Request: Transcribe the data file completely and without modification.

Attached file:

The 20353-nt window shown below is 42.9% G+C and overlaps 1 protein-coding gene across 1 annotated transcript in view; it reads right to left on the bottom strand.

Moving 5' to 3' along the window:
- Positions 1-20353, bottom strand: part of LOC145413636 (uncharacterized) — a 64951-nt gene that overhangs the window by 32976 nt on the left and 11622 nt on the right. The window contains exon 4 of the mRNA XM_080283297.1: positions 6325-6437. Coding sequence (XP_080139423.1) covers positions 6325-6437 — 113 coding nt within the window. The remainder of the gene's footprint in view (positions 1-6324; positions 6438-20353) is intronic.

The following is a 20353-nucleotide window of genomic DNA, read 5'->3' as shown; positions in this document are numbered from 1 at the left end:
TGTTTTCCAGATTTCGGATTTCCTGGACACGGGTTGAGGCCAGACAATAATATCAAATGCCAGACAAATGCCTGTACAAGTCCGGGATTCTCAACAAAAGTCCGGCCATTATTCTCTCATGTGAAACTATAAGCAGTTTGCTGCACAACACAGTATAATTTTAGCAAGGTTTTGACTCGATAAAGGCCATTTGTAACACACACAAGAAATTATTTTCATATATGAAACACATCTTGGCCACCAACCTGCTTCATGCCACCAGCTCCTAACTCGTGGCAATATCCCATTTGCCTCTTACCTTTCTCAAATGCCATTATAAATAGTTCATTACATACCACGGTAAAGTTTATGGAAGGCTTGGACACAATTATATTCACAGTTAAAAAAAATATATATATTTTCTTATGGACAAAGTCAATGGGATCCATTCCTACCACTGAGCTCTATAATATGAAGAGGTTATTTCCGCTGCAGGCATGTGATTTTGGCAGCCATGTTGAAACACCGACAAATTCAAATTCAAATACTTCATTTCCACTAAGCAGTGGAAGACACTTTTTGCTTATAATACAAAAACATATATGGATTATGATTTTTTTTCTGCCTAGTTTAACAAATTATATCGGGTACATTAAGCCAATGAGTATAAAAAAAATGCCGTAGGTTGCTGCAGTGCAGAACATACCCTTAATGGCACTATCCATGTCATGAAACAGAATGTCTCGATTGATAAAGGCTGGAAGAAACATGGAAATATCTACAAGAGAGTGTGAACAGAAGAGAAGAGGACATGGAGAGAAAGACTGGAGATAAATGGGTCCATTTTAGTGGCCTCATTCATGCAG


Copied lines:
The 20353-nt window shown below is 42.9% G+C and overlaps 1 protein-coding gene across 1 annotated transcript in view; it reads right to left on the bottom strand.

Moving 5' to 3' along the window:
- Positions 1-20353, bottom strand: part of LOC145413636 (uncharacterized) — a 64951-nt gene that overhangs the window by 32976 nt on the left and 11622 nt on the right. The window contains exon 4 of the mRNA XM_080283297.1: positions 6325-6437. Coding sequence (XP_080139423.1) covers positions 6325-6437 — 113 coding nt within the window. The remainder of the gene's footprint in view (positions 1-6324; positions 6438-20353) is intronic.

The following is a 20353-nucleotide window of genomic DNA, read 5'->3' as shown; positions in this document are numbered from 1 at the left end:
TGTTTTCCAGATTTCGGATTTCCTGGACACGGGTTGAGGCCAGACAATAATATCAAATGCCAGACAAATGCCTGTACAAGTCCGGGATTCTCAACAAAAGTCCGGCCATTATTCTCTCATGTGAAACTATAAGCAGTTTGCTGCACAACACAGTATAATTTTAGCAAGGTTTTGACTCGATAAAGGCCATTTGTAACACACACAAGAAATTATTTTCATATATGAAACACATCTTGGCCACCAACCTGCTTCATGCCACCAGCTCCTAACTCGTGGCAATATCCCATTTGCCTCTTACCTTTCTCAAATGCCATTATAAATAGTTCATTACATACCACGGTAAAGTTTATGGAAGGCTTGGACACAATTATATTCACAGTTAAAAAAAATATATATATTTTCTTATGGACAAAGTCAATGGGATCCATTCCTACCACTGAGCTCTATAATATGAAGAGGTTATTTCCGCTGCAGGCATGTGATTTTGGCAGCCATGTTGAAACACCGACAAATTCAAATTCAAATACTTCATTTCCACTAAGCAGTGGAAGACACTTTTTGCTTATAATACAAAAACATATATGGATTATGATTTTTTTTCTGCCTAGTTTAACAAATTATATCGGGTACATTAAGCCAATGAGTATAAAAAAAATGCCGTAGGTTGCTGCAGTGCAGAACATACCCTTAATGGCACTATCCATGTCATGAAACAGAATGTCTCGATTGATAAAGGCTGGAAGAAACATGGAAATATCTACAAGAGAGTGTGAACAGAAGAGAAGAGGACATGGAGAGAAAGACTGGAGATAAATGGGTCCATTTTAGTGGCCTCATTCATGCAG